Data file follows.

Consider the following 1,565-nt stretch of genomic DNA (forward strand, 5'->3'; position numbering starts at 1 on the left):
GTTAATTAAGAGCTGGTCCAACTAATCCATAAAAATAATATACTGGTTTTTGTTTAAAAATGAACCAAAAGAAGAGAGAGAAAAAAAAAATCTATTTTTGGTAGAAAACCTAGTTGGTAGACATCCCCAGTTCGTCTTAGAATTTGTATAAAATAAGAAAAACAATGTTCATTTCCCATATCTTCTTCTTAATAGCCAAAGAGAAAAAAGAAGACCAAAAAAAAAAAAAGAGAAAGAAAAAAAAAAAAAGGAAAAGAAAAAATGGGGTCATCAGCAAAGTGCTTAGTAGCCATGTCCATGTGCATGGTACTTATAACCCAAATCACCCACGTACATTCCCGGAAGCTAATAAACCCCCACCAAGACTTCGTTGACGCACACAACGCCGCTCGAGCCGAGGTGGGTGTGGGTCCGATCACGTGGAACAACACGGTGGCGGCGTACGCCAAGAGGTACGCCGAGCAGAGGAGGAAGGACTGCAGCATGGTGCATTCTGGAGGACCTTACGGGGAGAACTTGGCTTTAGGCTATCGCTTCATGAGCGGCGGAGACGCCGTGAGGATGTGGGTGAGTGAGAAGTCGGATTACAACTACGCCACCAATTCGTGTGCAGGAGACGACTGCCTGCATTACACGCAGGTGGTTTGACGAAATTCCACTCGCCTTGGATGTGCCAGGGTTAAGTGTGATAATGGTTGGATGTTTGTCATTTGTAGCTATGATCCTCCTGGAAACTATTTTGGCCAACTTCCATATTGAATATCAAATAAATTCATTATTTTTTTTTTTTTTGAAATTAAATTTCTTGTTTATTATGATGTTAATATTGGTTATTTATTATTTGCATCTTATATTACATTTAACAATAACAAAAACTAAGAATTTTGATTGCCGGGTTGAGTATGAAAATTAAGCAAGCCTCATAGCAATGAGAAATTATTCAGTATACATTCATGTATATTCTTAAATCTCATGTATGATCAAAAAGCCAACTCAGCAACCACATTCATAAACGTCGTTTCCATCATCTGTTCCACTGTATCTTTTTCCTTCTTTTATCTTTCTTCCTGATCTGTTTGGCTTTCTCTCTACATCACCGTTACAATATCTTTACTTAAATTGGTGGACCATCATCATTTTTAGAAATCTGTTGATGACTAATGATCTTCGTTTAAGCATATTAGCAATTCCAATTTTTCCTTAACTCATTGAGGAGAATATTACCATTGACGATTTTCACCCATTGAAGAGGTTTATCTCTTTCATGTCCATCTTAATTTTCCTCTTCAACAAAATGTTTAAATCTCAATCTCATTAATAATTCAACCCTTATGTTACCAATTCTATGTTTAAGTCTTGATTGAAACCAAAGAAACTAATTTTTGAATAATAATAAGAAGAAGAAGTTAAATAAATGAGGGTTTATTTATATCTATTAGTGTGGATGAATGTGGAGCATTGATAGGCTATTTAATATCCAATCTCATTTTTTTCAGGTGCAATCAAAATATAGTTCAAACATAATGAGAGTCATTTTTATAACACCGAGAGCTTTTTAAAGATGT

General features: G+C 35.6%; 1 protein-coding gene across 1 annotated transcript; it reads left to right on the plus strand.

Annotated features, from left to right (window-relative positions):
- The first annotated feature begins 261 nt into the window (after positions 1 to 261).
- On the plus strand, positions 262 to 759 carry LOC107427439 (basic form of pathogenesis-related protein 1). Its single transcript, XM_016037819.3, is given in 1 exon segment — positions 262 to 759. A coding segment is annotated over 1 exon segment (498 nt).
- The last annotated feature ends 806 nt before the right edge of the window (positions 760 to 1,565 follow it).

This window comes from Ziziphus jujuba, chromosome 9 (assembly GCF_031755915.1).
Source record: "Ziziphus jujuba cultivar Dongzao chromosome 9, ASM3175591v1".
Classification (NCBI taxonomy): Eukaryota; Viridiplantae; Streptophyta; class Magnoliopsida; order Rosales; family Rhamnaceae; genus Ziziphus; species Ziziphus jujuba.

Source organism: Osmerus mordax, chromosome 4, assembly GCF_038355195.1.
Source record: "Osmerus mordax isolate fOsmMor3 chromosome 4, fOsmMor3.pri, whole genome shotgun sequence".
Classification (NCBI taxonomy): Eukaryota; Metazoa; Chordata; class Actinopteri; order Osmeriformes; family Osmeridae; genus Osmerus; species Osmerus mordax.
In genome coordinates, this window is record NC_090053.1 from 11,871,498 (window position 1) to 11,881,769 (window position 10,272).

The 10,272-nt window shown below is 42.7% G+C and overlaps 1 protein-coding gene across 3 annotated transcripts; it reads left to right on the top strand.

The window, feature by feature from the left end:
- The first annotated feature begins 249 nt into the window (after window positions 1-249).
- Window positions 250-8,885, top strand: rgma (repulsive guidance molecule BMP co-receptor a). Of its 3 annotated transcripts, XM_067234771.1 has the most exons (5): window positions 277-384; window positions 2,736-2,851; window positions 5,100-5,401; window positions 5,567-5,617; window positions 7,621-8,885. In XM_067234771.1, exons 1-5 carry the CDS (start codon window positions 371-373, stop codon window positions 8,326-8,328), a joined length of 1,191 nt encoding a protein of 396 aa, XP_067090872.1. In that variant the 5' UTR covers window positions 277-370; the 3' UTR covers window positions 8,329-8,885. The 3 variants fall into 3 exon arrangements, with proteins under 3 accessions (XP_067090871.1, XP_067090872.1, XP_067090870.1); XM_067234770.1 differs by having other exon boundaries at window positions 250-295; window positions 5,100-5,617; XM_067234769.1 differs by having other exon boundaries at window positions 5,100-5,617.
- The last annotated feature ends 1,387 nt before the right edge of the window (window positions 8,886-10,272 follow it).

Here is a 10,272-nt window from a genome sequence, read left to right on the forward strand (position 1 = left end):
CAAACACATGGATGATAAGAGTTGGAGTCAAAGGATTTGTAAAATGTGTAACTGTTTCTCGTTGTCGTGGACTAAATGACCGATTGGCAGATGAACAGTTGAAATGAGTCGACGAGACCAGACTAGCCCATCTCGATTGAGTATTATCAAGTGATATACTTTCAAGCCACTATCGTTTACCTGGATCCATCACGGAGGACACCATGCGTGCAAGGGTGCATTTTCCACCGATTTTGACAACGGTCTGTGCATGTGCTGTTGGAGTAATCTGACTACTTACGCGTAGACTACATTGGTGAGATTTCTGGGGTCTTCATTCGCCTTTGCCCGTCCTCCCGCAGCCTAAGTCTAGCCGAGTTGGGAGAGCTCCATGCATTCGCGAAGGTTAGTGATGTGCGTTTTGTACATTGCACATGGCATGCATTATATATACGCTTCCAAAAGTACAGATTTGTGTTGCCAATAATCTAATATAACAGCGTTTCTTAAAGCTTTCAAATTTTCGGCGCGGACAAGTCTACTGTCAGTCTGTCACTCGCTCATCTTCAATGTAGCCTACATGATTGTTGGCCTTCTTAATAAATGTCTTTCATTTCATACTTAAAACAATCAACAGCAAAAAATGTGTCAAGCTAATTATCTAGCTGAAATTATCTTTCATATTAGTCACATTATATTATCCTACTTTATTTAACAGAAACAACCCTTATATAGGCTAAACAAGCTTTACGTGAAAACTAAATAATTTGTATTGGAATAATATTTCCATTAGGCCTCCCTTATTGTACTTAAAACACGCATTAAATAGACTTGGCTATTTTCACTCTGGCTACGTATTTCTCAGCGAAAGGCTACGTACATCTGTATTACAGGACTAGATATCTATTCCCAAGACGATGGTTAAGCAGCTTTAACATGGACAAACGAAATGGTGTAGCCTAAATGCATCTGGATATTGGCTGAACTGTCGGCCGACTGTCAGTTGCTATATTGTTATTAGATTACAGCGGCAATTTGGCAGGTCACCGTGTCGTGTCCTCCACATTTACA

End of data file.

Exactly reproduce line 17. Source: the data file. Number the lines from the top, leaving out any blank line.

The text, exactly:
- The first annotated feature begins 249 nt into the window (after window positions 1-249).